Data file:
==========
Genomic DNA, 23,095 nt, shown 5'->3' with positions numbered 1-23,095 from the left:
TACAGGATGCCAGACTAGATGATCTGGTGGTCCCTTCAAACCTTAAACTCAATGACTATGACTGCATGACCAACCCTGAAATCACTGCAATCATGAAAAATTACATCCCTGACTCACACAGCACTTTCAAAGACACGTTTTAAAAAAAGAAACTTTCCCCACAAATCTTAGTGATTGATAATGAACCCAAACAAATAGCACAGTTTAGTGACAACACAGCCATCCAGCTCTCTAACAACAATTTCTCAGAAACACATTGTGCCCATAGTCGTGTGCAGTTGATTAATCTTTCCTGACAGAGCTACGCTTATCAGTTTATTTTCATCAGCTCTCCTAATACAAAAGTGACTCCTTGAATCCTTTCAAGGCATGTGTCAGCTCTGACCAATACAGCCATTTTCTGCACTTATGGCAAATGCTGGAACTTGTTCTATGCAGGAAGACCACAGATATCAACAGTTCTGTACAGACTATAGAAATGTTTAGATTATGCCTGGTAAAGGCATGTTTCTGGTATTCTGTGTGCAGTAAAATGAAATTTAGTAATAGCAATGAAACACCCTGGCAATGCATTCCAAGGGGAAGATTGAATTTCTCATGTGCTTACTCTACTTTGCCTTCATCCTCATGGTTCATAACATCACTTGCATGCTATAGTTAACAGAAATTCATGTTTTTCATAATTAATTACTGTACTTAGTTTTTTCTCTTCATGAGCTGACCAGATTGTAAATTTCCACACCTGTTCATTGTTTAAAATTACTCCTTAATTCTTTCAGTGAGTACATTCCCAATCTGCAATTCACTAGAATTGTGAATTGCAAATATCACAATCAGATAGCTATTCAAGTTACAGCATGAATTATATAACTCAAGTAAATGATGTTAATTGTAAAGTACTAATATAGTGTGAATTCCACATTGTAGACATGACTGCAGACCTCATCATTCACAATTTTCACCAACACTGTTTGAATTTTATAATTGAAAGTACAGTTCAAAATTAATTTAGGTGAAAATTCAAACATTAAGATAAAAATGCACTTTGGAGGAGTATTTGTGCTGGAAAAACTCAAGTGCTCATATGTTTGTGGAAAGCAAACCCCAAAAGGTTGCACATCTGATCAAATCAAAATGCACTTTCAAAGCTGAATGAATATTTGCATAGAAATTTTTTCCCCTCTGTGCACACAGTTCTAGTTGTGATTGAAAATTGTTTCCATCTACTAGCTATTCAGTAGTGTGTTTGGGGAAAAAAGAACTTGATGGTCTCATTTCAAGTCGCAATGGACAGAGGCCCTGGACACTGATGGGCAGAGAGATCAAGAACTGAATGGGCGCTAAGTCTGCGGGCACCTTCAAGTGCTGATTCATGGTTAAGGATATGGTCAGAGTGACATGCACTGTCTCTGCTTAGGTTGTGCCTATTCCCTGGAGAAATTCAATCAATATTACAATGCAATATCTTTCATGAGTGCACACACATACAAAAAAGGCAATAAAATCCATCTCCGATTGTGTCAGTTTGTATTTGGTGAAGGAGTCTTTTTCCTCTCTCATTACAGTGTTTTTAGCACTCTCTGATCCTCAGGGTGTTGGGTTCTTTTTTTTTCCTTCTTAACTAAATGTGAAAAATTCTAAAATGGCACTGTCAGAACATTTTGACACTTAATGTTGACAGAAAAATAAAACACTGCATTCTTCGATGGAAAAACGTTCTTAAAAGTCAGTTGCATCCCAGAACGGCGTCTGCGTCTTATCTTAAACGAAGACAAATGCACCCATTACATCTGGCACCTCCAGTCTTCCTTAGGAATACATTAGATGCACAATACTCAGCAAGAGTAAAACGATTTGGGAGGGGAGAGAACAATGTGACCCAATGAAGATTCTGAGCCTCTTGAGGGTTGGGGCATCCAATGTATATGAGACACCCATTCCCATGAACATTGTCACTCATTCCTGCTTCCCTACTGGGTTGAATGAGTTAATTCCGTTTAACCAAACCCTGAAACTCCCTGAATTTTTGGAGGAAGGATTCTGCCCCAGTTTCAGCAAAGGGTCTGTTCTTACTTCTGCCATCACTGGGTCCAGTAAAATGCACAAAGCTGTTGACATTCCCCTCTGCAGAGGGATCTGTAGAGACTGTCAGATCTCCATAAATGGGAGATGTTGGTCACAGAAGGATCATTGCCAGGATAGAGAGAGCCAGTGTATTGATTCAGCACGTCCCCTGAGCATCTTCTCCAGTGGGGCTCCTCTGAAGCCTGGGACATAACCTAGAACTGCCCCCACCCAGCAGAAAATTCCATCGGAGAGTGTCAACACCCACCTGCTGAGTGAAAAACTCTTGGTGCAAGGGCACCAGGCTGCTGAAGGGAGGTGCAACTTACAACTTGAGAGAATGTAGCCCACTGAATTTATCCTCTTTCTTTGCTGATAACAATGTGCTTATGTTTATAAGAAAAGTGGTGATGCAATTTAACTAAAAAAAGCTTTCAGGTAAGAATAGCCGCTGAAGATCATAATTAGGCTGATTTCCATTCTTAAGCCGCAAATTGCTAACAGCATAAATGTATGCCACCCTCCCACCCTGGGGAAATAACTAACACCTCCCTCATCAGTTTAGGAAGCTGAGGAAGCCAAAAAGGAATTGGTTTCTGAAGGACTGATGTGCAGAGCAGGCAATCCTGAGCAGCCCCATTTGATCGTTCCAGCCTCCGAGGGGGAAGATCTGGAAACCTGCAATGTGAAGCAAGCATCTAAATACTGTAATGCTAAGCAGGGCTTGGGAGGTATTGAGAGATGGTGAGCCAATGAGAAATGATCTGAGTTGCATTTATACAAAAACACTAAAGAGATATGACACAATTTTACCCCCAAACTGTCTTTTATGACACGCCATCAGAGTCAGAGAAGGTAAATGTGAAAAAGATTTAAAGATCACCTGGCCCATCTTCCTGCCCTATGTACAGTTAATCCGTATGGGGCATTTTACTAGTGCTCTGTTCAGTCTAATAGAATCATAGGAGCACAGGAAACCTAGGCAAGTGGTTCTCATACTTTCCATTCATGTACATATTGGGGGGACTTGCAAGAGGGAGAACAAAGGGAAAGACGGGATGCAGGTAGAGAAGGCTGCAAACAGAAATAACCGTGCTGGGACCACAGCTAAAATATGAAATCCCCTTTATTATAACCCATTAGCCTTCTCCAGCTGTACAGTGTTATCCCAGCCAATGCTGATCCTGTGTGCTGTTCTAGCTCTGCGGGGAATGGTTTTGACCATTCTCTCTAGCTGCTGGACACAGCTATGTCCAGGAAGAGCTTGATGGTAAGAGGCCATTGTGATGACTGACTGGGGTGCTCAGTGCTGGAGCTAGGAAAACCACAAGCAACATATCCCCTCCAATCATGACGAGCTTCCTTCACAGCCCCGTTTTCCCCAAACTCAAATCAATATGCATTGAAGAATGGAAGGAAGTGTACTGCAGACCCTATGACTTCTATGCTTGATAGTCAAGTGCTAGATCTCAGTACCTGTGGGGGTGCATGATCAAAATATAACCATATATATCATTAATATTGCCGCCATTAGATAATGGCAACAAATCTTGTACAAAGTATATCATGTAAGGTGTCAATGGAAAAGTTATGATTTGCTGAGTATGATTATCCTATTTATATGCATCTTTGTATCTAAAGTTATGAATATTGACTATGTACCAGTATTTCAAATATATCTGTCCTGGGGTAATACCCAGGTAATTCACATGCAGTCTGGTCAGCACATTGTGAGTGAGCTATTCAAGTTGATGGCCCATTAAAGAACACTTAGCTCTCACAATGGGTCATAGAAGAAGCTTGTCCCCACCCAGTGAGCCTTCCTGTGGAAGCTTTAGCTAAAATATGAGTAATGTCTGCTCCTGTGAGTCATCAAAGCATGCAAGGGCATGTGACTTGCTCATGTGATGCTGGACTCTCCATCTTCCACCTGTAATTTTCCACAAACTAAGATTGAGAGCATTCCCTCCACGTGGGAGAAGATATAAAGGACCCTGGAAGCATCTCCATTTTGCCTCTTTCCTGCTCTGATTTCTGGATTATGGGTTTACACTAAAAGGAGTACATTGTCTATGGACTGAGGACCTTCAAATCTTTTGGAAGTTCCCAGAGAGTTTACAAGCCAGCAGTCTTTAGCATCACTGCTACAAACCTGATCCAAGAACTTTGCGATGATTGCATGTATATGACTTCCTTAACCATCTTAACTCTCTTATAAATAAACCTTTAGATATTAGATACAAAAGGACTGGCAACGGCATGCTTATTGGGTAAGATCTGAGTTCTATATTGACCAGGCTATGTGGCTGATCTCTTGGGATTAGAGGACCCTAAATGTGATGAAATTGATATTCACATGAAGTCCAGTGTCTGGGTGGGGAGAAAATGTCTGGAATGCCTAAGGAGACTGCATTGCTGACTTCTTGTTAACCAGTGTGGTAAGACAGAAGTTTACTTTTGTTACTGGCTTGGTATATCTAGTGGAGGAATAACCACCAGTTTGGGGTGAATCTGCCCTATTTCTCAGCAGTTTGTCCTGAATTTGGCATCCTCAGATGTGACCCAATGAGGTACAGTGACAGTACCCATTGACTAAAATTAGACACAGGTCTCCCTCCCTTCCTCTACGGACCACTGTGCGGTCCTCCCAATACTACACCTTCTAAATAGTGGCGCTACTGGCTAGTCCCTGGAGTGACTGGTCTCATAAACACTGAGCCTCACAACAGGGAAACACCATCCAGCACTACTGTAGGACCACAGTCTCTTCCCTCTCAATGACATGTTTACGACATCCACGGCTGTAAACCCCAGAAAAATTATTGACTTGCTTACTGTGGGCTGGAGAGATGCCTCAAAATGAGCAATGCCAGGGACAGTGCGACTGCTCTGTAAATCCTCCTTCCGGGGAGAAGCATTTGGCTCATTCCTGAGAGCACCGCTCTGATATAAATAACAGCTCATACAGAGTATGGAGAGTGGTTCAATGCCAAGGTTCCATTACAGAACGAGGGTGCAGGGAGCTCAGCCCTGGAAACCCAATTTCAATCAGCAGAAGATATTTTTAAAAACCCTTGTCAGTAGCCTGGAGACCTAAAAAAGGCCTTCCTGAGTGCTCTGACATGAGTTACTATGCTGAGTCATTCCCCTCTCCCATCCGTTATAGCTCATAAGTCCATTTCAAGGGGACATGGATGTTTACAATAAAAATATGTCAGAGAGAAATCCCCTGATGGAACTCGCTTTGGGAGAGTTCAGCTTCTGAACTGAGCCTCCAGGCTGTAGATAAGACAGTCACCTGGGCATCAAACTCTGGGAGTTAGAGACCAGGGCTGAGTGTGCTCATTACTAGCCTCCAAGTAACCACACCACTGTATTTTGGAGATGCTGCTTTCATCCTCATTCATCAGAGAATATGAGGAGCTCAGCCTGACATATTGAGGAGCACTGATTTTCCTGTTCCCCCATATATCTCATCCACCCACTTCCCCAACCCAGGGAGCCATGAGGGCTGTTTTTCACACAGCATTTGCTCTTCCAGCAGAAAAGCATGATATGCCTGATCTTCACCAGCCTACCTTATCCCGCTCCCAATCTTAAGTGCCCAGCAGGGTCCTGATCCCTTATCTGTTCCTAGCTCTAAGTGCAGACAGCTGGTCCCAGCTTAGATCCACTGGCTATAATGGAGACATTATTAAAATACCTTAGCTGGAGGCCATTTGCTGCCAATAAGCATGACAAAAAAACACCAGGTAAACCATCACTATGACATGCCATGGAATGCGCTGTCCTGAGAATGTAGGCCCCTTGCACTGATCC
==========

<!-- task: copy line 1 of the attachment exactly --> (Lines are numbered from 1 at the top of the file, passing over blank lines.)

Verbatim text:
Genomic DNA, 23,095 nt, shown 5'->3' with positions numbered 1-23,095 from the left: